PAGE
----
Slightly reducing down payments and saving surplus cash in a reserve account could mean lower mortgage defaults according to a recent study.
The JPMorgan Chase Institute found that when borrowers have less than three months’ mortgage payment equivalent (MPE) of post-closing liquidity, their 3-year default rate (1.8%) was six times higher than those with between 3 and 4 MPE (0.3%).
The findings challenge conventional wisdom that larger down payments cut default rates due to the lower LTV ratio; and suggests that a program allowing homeowners to make a slightly lower down payment but bank residual cash in a reserve account, may help cut default rates.
“Understanding the principal factors associated with mortgage default is critically important to developing solutions that help Americans avoid default and stay in their homes,” said Diana Farrell, President and CEO, JPMorgan Chase Institute. “We hope this analysis is valuable in helping mortgage lenders and servicers develop policies and programs that could prevent defaults in the future, while also helping more people access mortgages and have the opportunity to own a home.”
The report says that underwriting standards that rely on debt-to-income ratio at origination do not account for potential future income volatility and – in the analysis of Chase mortgage customers – of those who defaulted there had been a drop in income preceding the default.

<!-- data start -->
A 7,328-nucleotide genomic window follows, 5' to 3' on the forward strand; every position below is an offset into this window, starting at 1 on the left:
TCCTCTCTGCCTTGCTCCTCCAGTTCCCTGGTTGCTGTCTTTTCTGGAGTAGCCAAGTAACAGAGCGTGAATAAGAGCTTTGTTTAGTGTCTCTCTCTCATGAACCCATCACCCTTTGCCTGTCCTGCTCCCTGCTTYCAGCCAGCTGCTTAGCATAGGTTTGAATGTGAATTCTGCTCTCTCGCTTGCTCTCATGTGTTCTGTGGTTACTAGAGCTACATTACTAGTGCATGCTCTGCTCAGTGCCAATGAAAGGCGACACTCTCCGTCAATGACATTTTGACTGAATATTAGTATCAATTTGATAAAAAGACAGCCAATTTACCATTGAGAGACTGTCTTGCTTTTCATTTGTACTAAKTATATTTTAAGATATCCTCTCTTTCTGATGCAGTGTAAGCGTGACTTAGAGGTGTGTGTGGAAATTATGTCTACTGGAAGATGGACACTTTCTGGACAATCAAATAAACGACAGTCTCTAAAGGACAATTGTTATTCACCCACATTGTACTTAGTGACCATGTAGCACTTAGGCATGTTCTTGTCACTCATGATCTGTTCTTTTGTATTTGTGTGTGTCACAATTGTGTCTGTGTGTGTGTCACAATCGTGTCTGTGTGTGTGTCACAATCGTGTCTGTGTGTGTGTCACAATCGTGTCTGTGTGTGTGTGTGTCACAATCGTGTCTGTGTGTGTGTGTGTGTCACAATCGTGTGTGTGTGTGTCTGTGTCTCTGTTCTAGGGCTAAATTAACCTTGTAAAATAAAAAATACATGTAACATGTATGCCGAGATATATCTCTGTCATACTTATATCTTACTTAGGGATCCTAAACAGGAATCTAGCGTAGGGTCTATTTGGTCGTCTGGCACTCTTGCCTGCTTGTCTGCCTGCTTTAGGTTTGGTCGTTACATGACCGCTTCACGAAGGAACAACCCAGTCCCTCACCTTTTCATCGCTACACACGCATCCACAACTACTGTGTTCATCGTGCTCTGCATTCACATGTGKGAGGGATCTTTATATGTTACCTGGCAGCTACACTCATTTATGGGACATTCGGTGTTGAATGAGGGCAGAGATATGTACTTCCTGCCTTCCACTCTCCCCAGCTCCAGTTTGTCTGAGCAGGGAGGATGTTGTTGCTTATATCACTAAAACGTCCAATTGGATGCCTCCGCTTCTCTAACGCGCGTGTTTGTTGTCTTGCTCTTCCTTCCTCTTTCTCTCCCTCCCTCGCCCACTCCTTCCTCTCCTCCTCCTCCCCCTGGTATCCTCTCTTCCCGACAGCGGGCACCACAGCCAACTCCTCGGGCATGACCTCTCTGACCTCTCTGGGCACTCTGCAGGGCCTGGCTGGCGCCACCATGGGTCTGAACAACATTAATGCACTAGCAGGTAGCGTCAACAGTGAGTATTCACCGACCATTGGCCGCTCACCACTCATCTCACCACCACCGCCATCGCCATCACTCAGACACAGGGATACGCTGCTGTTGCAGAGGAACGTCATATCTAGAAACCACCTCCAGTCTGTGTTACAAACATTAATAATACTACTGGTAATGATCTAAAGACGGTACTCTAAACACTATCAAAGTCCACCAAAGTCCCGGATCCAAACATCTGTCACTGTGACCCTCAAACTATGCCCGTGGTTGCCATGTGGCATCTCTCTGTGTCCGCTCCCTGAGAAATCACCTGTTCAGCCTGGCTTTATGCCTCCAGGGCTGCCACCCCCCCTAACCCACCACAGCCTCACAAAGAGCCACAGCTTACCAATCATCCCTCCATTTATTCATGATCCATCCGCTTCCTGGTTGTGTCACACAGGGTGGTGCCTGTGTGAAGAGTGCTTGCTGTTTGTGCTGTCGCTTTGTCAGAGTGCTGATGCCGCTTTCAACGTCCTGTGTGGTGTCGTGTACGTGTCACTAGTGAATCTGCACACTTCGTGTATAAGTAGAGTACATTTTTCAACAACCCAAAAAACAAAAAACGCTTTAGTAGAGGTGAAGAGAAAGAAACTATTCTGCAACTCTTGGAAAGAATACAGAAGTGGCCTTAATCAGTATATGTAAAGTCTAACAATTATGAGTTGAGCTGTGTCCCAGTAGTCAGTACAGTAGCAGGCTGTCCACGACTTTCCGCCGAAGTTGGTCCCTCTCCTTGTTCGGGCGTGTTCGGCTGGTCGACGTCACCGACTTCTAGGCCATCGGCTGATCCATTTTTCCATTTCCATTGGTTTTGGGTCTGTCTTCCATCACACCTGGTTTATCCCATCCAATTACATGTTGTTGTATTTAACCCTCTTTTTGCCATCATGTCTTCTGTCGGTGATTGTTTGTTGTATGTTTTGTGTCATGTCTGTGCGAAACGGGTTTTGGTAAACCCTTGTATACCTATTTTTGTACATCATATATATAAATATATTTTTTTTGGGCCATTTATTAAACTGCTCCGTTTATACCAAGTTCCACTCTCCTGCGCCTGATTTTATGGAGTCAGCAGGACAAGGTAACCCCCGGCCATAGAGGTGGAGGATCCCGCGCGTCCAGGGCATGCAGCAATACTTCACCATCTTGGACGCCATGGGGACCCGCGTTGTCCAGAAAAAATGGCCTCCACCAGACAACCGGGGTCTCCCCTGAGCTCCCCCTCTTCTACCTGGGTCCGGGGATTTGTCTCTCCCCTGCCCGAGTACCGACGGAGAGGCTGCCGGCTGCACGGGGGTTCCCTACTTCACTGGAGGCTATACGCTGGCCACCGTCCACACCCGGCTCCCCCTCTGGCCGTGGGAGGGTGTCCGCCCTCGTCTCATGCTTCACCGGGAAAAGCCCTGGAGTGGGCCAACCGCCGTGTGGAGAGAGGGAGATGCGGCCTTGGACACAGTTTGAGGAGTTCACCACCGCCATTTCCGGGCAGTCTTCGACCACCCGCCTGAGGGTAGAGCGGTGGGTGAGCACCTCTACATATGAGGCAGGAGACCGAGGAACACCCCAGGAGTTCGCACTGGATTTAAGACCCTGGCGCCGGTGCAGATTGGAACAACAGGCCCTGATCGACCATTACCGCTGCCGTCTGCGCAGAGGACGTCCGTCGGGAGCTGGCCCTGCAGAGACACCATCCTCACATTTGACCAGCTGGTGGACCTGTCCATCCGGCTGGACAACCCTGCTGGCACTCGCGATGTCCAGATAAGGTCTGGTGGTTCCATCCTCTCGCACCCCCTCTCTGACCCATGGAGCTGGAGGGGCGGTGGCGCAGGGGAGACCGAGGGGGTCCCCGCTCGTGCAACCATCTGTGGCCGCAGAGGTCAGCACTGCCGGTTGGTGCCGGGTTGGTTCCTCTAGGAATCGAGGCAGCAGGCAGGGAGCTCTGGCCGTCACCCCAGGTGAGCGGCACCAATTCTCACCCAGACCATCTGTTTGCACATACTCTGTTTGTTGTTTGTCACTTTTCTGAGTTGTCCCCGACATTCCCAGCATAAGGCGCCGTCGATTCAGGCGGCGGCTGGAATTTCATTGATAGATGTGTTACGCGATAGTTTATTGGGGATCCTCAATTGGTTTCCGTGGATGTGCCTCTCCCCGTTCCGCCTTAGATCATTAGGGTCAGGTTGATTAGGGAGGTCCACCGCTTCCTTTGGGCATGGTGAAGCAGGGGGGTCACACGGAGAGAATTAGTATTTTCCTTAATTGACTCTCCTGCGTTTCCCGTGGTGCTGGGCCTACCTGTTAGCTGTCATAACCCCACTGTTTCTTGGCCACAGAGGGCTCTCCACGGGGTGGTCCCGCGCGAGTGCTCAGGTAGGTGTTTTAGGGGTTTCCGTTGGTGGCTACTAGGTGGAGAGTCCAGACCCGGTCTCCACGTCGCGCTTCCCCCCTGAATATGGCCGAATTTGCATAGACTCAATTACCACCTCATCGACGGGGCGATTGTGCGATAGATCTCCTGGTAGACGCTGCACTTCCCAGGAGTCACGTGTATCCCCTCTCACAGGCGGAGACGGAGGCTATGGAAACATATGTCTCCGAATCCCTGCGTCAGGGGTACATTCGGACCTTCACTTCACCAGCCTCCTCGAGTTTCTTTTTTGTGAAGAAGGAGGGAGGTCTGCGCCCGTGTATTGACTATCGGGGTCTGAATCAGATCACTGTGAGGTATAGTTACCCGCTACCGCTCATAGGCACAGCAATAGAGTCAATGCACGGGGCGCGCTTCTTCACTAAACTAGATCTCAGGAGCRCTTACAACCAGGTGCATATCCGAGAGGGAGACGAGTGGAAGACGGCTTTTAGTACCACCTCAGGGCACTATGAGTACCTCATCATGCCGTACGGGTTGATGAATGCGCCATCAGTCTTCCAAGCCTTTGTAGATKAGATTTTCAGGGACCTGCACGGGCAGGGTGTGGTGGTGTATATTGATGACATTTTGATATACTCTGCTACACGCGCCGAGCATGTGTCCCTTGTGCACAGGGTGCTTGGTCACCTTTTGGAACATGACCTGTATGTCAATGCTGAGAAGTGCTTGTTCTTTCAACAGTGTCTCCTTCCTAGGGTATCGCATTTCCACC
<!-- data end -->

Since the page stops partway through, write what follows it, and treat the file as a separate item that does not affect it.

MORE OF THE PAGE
Across all levels of total DTI at origination, half of homeowners who defaulted had fewer than 1.4 MPEs of liquidity, and the median homeowner who did not default had more liquidity than those who did.
And a 10% reduction in payment (which could be achieved using funds saved in a reserve account) or 10% increase in income, cut default rates by 22%.
Mortgage modifications that increased borrower liquidity reduced default rates, whereas modifications that increased borrower equity but left them underwater did not impact default rates.
Source: Steve Randall (2019, July 22). Lower Down Payment, Reserve Fund Could Cut Defaults Says Study. Canadian Real Estate Wealth
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